The 3-point rise in the sales tax may turn shoppers frugal, leading to price wars among retailers and accelerating realignment in the industry.
Industry watchers say that small retailers with poor product development capabilities are likely to face difficulties surviving the fierce competition on their own.
Akio Nitori, president of furniture producer and retailer Nitori Holdings Co., predicted that Tuesday’s consumption tax hike to 8 percent from 5 percent will trigger a shakeout in the distribution industry.
“The gaps among well- and poor-performing companies will widen, and an era of oligopoly is set to start,” he said. “We will have to compete with mail-order companies, do-it-yourself stores and all other types of retailers.”
Mitsuo Takahashi, senior managing director of discount chain Don Quijote Holdings Co., agreed the tax hike will spark a realignment and signaled that the company is prepared to mull acquisitions.
“Just selling conventional products would be insufficient for survival,” an official of a major retailer said. “Small regional supermarkets that do not have their own private brand items could be pushed into a corner.”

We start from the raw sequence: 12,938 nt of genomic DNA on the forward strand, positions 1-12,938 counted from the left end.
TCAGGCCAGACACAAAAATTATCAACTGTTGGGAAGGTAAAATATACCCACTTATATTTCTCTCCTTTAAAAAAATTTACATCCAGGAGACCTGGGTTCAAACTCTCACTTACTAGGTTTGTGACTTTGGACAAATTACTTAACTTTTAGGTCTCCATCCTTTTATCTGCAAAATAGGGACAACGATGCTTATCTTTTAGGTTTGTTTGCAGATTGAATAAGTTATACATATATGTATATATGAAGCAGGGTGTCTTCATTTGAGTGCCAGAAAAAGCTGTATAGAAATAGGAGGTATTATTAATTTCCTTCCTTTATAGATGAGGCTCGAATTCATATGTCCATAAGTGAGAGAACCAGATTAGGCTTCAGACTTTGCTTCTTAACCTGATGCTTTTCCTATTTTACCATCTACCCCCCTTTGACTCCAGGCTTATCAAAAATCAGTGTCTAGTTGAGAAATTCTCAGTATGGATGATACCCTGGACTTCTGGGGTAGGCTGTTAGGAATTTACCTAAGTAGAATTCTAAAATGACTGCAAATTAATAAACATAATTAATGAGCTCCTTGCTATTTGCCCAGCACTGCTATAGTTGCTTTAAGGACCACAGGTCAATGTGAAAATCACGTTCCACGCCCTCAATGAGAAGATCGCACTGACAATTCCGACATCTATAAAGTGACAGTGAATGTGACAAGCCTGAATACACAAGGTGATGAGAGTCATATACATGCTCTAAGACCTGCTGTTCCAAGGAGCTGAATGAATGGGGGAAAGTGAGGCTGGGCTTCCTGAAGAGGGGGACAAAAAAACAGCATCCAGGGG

Realignment has already begun. Last Friday, Arcs Co., which runs stores in Hokkaido and Tohoku, announced a deal to acquire a rival group operating in Iwate and Miyagi prefectures in September.
In January, Ito-Yokado Co., a store chain run by retailing giant Seven & i Holdings Co., acquired an equity stake of about 20 percent in Tenmaya Store Co., which runs in Okayama and Hiroshima prefectures.
The situation now differs from 1997, when the sales tax rose to 5 percent from 3 percent, as it could polarize consumers with its severity, said Motoya Okada, president of retail giant Aeon Co.
Seven & i, Aeon and others appear to be targeting their rivals by developing private brand products, analysts say.